A historic relationship

This sub-culture has been on a steady rise for the past few years in India. But ‘Drag’ is not something outlandish or novel to the Indian sub-continent. India’s rich history and ancient scriptures are proof that men performing as women and vice versa were part of our culture until our colonisers reconditioned our minds.

“For example, there is just this mention of the concept of drag in Natya Shastra around 200 B.C. which has been performed for ages now. It was equally for women as well as men who were in the performance industry, where they would perform in opposite roles for a certain character when performed in multiple, folk as well as theatre traditions.” Patruni, Founder of Dragvanti, an online community for drag artistes and Rangula Rattnam, a Telugu podcast on the queer community, adds that because of the multiple invasions and colonisation, this concept was taken to the West and copied by the British for their Shakespearean theatre.

“Western can look aspirational, feel aspirational because that's how a colonized mind works. We can look at it critically and think about it more critically. That’s when Indian context comes in, if my audience is not able to identify with what I'm trying to say or speak, then I have already lost it.” Saransh suggests. Kiran also implies that most of his audience are from rural areas, and Lavani is a dance form that has deep connections to our soil. He says, “when I perform Bollywood songs during my drag performances, my audience feel more connected and happier, because they know the song, they know the genre and they know the feelings.”

“If we don’t perform our own culture, who else will?” Asks Anil, Vice-President of Mobbera Foundation. “If we are not encouraging, who else will?  Right? Western countries promote their dance forms like salsa and ballet. But if you come here, we have Bharatanatyam, Kuchipudi, Kathak, Odissi, and, so many other forms, but how many younger generations know about it? They are more fascinated by western ideologies and western art forms. Who else will take up the responsibility to keep our own culture alive? It's we who have to,” Anil explains.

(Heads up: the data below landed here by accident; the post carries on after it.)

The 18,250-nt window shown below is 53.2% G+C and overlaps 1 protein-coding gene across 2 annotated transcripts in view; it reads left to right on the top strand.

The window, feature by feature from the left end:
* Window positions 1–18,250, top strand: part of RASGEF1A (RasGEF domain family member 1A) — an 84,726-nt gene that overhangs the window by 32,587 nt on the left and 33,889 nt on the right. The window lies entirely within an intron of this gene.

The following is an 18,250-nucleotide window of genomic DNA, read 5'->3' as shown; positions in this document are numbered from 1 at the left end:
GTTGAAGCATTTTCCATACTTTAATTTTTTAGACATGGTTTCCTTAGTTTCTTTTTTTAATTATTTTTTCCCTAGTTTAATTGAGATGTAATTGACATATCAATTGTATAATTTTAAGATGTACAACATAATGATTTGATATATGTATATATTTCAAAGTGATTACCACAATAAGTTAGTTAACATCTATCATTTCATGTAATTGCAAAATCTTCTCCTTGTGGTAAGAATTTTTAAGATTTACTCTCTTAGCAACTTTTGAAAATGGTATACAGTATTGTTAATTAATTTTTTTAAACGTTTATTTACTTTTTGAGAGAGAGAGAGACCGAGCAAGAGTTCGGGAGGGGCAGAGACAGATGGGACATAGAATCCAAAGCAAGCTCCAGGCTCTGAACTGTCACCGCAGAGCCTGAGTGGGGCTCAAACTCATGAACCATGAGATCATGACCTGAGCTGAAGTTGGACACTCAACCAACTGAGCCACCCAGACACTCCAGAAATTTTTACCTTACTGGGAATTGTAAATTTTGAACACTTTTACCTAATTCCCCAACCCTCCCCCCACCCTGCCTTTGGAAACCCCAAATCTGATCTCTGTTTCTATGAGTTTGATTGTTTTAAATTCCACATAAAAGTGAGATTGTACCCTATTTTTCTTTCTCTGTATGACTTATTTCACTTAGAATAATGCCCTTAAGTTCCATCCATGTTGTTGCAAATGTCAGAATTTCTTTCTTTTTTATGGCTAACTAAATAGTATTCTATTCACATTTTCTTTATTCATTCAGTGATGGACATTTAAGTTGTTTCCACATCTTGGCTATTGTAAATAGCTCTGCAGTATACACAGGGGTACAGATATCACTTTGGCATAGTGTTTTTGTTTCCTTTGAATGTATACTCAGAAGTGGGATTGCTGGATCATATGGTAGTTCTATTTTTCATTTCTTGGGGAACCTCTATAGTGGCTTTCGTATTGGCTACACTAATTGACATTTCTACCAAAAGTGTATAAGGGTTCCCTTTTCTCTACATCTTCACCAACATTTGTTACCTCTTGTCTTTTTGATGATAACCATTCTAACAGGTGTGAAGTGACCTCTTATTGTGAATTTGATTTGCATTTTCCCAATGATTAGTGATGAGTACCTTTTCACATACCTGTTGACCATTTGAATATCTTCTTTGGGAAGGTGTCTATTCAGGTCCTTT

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Alex recalls somebody asking him why he doesn’t go out on the street and protesting, holding placards and talking about LGBTQIA+ rights. He replies saying, “Me going on stage itself is the act. I’m a queer man dressed up in a white sari with a kasapu border and Mulla-pu on my hair. Embracing my roots and family and going on stage, and, actually expressing myself. That itself is a statement that I’m a Malayali drag queen.”

A favourable reception

"My parents were a little hesitant before but after the abolition of Section 377, they try to understand what I’m going through. They saw how much effort I was putting into Drag. Now, my mother ties my sari, fixes my wig, and makes sure that I put on the right lipstick. So, when I started with just 10% of acceptance, now it’s reached 30-40 acceptance." Alex says.

Patruni narrates an incident from somewhere around 2019 when he performed for an engineering college in Hyderabad. He says, “At that time they didn’t have a proper gender cell where students can go ahead and communicate their grievances. So, after the performance, I asked them to set up a gender cell so that students of your college can come ahead and express themselves. The next year when I visited the same college for an event, it was the gender cell that was organizing the event.” 

He adds, “I think one of the best things to do is to normalize and localize drag. You can do these small, small gigs and ask people to kind of come in and perform, sensitize people about it and have fun. It’s the least you can do to empower the local drag community. Imagine every state or every small village has their own drag artists coming out and performing. See how the art form kind of flows and see how much variety you get. We started with four or five drag artists. Now there are 35 all across India. So, it's a high time we take it to 100 or 200 at least by the end of this year, then get more and more as we go.”

Unlike a decade ago, Saransh, who is also a journalist and filmmaker, says that there is a lot of positive media portrayals of the LGBTQIA+ community in recent years. Starting with Subh Mangal Savdhan, Margareta with a Straw, or even Sacred Games, these films and series have better queer representation. “I mean, Badhai Do was good in so many ways. There is room for a lot more change, and it will happen for sure. It is happening. That gives you hope that there could be better content and better representation,” he signs off.